吾家有狂犬， My family has a crazy dog
其走如脫兎。 That runs like a hare breaking free.
撑突盤盂翻， Dashing about, [it] topples plates and pots;
搜爬堂廡汙。 Raking around, [it] smears rooms and corridors.
逢人吠不止， [It] greets everyone with endless barking -
鷄噪猫且怒。 Chickens get disturbed and cats annoyed.
固難在家庭， A real pain in a family home,
只可守村墅。 [It] is only fit to guard a country cottage.
不見已半年， Having left [it there] for half a year,
意謂少懲懼。 [I] reckoned it'd become less fearsome.
昨日至城東， Yesterday [when I] went to the east of the city walls,
摇尾喜若赴。 [It] wagged its tail, bathed in joy.
銜衣復抱膝， [It] bit my clothes and hugged my knees,
屢叱不肯去。 Refusing to leave despite my repeated rebuff.
一躍數尺髙， Jumping up several feet,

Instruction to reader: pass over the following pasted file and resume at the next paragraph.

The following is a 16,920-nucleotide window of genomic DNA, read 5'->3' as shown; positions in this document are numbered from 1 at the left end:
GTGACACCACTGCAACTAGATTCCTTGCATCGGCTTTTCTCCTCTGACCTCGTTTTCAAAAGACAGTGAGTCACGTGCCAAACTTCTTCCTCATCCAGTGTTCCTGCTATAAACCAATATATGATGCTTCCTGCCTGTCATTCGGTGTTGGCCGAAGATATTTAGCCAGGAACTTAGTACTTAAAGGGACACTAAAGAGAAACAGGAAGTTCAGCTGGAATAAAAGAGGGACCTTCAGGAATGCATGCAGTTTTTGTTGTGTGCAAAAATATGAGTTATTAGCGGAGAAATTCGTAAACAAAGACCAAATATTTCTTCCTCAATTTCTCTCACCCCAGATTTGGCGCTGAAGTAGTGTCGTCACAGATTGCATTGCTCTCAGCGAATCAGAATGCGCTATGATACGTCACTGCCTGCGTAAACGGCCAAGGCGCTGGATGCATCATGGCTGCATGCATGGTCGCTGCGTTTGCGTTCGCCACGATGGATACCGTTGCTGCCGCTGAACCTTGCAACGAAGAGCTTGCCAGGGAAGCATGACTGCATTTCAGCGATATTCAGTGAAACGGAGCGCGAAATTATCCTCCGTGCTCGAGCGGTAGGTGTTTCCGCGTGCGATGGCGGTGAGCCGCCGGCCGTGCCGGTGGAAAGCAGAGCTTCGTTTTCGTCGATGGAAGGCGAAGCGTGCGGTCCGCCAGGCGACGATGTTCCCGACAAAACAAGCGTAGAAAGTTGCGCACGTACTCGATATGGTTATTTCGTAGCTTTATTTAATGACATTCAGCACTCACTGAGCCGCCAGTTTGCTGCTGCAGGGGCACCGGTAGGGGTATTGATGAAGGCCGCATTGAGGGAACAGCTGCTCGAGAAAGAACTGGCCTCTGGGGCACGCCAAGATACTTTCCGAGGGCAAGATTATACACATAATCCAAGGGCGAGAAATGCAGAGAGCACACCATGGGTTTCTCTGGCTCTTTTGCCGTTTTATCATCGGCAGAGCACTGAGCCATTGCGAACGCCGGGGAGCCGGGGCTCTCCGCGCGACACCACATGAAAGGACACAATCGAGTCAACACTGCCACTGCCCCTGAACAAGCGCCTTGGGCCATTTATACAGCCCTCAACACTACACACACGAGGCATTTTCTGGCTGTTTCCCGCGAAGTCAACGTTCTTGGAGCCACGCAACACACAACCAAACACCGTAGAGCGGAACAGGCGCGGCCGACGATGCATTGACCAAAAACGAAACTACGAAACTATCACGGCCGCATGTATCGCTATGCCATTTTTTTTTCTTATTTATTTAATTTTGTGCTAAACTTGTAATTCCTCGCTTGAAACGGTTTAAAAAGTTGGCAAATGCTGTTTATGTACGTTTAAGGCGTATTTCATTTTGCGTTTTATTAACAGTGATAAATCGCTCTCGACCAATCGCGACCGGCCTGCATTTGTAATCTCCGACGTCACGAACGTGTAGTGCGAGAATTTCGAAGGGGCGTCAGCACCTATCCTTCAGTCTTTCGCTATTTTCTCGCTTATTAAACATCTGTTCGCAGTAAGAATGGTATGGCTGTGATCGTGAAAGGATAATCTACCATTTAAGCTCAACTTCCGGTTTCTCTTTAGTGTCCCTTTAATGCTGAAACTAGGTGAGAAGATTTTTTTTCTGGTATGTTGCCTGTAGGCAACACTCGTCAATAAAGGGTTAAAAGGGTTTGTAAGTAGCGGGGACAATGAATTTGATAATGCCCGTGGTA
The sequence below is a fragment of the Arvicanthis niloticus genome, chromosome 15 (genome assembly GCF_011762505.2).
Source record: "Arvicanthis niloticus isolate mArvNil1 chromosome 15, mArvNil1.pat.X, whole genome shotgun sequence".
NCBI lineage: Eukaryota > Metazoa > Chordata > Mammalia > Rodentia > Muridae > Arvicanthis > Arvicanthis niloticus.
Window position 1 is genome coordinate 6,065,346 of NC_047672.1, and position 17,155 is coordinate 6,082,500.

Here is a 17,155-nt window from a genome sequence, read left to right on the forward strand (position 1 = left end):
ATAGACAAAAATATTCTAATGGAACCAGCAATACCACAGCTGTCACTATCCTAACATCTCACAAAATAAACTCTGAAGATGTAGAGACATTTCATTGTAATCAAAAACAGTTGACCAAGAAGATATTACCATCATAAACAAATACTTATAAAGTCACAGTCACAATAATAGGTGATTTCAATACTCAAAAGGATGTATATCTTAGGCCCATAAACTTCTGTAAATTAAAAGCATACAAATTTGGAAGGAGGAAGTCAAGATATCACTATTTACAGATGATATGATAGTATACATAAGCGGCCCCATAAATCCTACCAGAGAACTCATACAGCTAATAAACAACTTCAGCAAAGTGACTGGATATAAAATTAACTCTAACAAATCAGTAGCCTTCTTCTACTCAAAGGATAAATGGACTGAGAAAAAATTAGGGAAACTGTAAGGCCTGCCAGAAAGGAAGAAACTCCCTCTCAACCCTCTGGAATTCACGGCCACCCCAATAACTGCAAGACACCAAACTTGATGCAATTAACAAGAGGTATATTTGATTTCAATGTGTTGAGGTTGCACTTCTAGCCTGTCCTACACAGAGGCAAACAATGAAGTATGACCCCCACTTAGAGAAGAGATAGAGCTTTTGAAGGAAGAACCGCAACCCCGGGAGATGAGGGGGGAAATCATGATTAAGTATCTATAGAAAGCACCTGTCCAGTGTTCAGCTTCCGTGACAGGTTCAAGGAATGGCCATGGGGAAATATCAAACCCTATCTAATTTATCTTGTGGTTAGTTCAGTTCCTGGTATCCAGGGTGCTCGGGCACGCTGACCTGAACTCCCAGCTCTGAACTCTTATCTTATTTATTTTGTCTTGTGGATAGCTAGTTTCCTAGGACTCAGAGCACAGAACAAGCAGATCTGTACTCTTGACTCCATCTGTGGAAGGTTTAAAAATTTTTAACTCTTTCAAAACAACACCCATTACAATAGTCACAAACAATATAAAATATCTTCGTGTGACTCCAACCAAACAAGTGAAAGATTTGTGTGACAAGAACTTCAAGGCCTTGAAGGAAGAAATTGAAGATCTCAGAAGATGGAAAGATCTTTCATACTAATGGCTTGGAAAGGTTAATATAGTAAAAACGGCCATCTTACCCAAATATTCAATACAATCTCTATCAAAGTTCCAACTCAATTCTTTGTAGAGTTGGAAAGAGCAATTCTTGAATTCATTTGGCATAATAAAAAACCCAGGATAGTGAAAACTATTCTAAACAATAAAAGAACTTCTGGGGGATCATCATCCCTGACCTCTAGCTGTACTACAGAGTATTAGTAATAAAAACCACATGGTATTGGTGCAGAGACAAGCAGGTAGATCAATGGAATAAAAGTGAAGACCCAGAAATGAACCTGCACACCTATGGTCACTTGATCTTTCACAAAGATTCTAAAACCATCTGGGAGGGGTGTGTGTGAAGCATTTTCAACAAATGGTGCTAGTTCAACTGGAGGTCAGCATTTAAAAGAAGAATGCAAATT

其强乃如故。 [It] was as robust as before.
豈惟性則然， Isn’t this just your nature?
汝分亦天賦。 For your part, [it’s] a gift from heaven.
未聞有驊騮， [I] haven’t heard of any fine steed 
蹄嚙棄中路。 Being abandoned halfway for kicking and biting.
安敢携汝歸， [Yet] how could I be brave enough to take you home with me
重令兒女怖。 To scare my children again!
 Hualiu 驊騮, the name of one of the eight legendary horses of King Mu of Zhou 周穆王 (d. 922 BCE, ruling 976–922 BCE or 956–918 BCE), refers to fine horses (often red ones).
 Red characters rhyme.
Fierce dogs that disturb chickens are hardly (if ever) represented in Chinese paintings. When these two animals show up together, they often symbolise idyllic tranquility or the path to immortality, as in "Yunzhong jiquan" 雲中雞犬 (The chicken and the dog in the clouds) by Cui Zizhong 崔子忠 (d. 1644).
Picture Credit: National Palace Museum, Taipei
However, reality has taught us that dogs have no problems going crazy even in the tranquility of the countryside...
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